4. Are Li-ion/polymer batteries better for the environment than using multiple disposable AA batteries or rechargeable NiCd/NiMh batteries? I don't know for sure, but I'd be surprised if the answer is no. I can count on my hands and feet the number of such (Li-ion) batteries I've ever used (and I still have most of them). But I imagine the number of disposable batteries is in the high hundreds.

5. What device are people most likely to dump in landfill? Is it the expensive 3 year old mp3 player or the walkman they've had for 10 years gathering dust or the first generation digital camera? If you want to change behaviour focus on what is going to make a difference.

6. The original author points out that Mercury seems to be the prime heavy metal implicated in this. I can pretty much guarantee that no Apple product or battery in an Apple product has any mercury whatsoever in the last 10 years if ever. Mercury is not permitted in electronic goods to my knowledge. However, it did appear in things like flourescent lights as mercury vapour for many years. If mercury is in landfill it didn't come from iPods. Mercury was also used in tiny amounts in some versions of the MMR vaccine.

7. I should also point out that recent research on mercury and autism revealed that removing mercury from the MMR vaccination had NO effect (zero) on autism rates. So, in fact Mercury may have nothing to do with autism (Google it yourself, folks).

8. The author mentions "every ship that sinks, every rusting car..." contributes to toxic metals. So, in fact the problem is far, far wider than just consumer eletronic goods again. By my calculations all the iPods ever shipped weigh just 6,500 tonnes - so about 1/2000th of the weight of cars scrapped just in the UK each year (approx 2m). Indeed, approximately 80,000 tonnes of tyres were disposed in UK landfill sites last year. Do you think 80,000 tonnes of tyres each year is perhaps slightly worse than immediately disposing of all the iPods ever made in a landfill in Berkshire? Why, why, why "toxic iPods"?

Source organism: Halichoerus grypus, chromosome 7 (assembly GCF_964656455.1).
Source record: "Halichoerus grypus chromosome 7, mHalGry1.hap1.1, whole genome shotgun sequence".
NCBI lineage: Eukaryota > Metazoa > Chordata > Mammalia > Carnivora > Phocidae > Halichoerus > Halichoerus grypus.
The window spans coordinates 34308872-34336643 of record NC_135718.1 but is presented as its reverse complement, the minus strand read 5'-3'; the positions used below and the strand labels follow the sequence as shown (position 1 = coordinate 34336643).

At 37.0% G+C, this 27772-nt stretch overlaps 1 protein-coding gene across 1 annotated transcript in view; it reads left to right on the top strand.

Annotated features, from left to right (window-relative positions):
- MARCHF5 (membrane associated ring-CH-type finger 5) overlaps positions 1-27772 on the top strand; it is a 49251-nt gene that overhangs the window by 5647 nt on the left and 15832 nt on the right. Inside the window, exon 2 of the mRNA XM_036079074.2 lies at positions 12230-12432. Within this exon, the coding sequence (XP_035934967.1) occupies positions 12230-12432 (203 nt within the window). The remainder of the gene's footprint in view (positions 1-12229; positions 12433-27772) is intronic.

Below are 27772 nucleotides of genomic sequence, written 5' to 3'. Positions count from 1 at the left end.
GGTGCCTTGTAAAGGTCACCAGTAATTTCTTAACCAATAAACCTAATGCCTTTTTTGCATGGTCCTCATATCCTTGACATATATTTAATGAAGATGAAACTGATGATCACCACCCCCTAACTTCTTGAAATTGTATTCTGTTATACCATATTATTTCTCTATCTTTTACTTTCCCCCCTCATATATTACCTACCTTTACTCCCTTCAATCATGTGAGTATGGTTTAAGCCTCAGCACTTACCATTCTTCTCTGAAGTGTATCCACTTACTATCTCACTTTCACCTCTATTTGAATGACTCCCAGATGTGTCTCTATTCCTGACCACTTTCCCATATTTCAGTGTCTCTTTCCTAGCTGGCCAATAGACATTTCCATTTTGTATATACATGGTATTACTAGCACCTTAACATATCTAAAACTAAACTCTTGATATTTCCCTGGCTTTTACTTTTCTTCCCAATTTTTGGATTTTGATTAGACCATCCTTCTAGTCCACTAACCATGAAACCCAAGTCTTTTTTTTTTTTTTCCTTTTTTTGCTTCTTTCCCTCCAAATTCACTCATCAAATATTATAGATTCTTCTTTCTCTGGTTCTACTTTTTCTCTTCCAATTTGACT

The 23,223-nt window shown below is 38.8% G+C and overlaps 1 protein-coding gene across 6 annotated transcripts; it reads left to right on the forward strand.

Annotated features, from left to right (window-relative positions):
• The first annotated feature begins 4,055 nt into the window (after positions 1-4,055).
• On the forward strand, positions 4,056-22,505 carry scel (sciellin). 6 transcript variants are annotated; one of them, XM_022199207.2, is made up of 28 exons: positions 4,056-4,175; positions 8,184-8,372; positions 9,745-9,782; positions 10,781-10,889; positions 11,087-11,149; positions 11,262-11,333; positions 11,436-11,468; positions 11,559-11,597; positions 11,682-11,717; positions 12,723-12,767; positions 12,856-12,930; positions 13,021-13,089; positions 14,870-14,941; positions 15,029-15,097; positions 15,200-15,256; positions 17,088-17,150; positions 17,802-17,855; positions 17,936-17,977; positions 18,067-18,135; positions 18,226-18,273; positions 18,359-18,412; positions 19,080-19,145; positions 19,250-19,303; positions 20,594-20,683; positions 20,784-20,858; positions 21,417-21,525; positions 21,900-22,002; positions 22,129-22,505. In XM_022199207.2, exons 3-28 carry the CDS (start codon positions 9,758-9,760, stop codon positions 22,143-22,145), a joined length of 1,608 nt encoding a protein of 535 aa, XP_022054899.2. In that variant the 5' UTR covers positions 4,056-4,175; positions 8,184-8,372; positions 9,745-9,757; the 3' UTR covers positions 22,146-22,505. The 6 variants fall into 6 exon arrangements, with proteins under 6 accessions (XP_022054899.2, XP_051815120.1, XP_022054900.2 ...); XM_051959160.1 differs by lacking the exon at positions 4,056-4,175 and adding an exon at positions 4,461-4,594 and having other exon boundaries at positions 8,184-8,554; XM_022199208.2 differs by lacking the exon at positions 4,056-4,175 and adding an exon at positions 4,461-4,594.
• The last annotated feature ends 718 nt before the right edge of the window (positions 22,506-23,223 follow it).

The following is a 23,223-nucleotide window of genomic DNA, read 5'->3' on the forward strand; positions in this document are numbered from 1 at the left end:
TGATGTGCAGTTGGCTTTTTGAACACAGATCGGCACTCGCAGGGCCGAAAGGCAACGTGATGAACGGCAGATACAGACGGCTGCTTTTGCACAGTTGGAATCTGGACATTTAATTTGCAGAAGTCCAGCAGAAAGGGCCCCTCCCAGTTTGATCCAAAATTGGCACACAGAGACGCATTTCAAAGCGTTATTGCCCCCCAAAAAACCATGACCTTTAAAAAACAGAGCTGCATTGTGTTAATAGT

9. What about other causes of mercury and toxic metals in the environment such as dentistry, and crop spraying/agriculture. Again, these are surely bigger causes. In the latter case, that's a more obvious way in which such things can get indirectly into our bodies.

10. Apple (and other quality electronic consumer goods manufacturers) offer a recycling policy which could have been pointed out in the article and again, publicity of this could actually make a difference to people's behaviour.

I would be happy to eat an iPod of anyone's choosing (1st generation through to 5th, via mini, nano and shuffle) if anyone can produce even the slightest real evidence that a particular person is autistic because of an iPod battery (higher incidence near a Cupertino landfill anyone?). Heh, I'd even eat one of my own iPods. It might take me a few weeks to do it crushed and sprinkled in my breakfast cereal, but I would.

Of course, many of you reading this will say that I'm over-reacting, the story is not about iPods and that "iPod" is used generically for MP3 players (which is a GOOD thing for Apple). People understand enough that they would not think Apple was the prime culprit but that all electronic devices are equally at fault (not true of course). But, I'm afraid I take a dimmer view of society's comprehension skills (especially of people who read the Express on Sunday). Such reporting does nothing to alter the fundamental behaviours that may (or may not) contribute to this problem (and irrespective of autism, battery disposal/electronics goods disposal, and indeed ANY disposal IS a severe environmental problem). It uses one brand to draw attention to the article (succeeded in that one!) but it puts the blame on that brand for a problem that is about our own selfish behaviour and laziness and in which that brand is far less culpable than many other brands and companies (even household names). Apple should sue for libel/slander/defamation (you can tell I'm not a lawyer) and put the Express group out of existence. That would be a public service to us all indeed.